Employee Buy-in Key to CRM Success

Companies looking to improve their customer relationship management (CRM) deployments need to take a harder look at their employees and not necessarily the technology itself.

While technology is generally easy to implement, companies need to ensure that their employees are on board with any new software implementations. Sales teams need to be sold on CRM, and – like all sales efforts – it needs to hinge not on why CRM is great for sales managers but on what is in it for the sales staff. Employees need to be treated as customers if a company wants to gain their buy-in.

Businesses that are able to get their employees on board with CRM deployments stand to take advantage of several benefits. Successful CRM platforms help companies save significant time and better allocate resources to other goals, such as research. For example, if the solution allows just one worker to save 30 minutes a day, that staff member can then devote this time for administrative tasks and sales.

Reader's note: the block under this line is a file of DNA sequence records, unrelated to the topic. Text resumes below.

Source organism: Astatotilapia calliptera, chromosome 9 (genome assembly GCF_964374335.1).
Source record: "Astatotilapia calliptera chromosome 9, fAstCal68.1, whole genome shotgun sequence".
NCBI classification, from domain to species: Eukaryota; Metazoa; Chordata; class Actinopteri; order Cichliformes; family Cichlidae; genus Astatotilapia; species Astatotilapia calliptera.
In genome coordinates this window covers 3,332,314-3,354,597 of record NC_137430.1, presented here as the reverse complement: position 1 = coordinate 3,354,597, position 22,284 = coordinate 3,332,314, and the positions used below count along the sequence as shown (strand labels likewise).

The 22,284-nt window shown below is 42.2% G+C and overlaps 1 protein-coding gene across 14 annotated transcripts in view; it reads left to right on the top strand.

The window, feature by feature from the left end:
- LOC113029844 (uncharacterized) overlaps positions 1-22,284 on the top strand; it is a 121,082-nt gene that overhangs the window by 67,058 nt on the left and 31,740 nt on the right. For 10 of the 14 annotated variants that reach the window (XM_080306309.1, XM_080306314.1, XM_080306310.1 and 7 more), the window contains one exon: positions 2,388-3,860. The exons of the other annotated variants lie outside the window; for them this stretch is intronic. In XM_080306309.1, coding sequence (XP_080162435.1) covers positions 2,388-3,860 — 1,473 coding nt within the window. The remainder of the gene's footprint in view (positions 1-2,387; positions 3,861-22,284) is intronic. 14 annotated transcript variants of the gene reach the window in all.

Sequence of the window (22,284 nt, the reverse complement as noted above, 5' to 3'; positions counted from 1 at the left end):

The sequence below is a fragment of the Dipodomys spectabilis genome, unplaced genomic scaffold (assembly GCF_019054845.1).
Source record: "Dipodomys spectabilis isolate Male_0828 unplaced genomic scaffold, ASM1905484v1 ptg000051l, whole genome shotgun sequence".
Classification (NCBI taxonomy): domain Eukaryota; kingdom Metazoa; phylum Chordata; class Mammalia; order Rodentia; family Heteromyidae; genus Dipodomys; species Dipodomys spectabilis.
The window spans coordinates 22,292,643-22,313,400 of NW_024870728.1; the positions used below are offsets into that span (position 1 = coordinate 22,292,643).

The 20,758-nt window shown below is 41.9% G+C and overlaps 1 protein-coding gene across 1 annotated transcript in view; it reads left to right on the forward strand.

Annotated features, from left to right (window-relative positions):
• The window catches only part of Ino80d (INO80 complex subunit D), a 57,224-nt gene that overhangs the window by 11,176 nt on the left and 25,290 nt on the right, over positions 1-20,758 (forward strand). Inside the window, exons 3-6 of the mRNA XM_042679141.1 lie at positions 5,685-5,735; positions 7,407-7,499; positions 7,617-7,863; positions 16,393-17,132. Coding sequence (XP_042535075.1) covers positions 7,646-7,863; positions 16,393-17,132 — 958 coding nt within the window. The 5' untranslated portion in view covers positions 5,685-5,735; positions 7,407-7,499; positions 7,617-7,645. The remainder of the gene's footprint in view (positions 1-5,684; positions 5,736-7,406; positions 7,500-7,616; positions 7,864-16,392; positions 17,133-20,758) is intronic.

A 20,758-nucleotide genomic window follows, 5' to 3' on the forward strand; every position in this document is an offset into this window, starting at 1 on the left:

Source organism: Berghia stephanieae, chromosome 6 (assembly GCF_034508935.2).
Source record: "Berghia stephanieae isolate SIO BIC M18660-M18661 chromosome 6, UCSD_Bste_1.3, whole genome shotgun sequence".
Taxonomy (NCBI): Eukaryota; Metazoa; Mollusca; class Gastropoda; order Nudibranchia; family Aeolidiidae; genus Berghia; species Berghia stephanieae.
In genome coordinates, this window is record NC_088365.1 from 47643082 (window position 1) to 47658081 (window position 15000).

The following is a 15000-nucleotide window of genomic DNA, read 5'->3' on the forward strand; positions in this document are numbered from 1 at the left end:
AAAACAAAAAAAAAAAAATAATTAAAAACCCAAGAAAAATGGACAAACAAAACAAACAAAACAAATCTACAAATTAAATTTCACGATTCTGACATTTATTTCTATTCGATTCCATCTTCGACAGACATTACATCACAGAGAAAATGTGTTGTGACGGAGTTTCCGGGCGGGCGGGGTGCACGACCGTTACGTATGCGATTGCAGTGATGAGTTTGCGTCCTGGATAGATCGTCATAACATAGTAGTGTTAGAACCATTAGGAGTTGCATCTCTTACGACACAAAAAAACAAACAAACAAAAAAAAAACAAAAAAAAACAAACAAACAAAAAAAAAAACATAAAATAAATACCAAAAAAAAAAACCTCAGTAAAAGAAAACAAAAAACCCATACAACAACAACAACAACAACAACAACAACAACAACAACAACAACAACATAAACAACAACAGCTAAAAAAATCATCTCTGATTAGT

CRM improves data, communication capabilities
CRM is also ideal for businesses looking to streamline their data, allowing companies to produce more efficient forecasts and greater sales and employee commissions.

Effective CRM also improves business and employee communication capabilities.

While CRM may not spur employees to get on the same page around leads, it can smooth the transfer of leads and lead information from marketing to sales and back if a company has closed the loop on leads that turn out to be not yet ready to buy.

CRM leads to competitive advantage
While many companies believe CRM is just a technology deployment, the platform is actually much more than that. Decision-makers need to think of CRM as a strategy and as containing three methods: competition, communication and collaboration.

The current economic landscape will undoubtedly change, but companies with strong customer relationships will be able to weather the storm. With CRM systems in place, businesses can offer their consumers a unique experience – or they risk losing opportunities to their competitors.

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This entry was posted in Customer Relations Management (CRM), January 2013, Newsletter. Bookmark the permalink.

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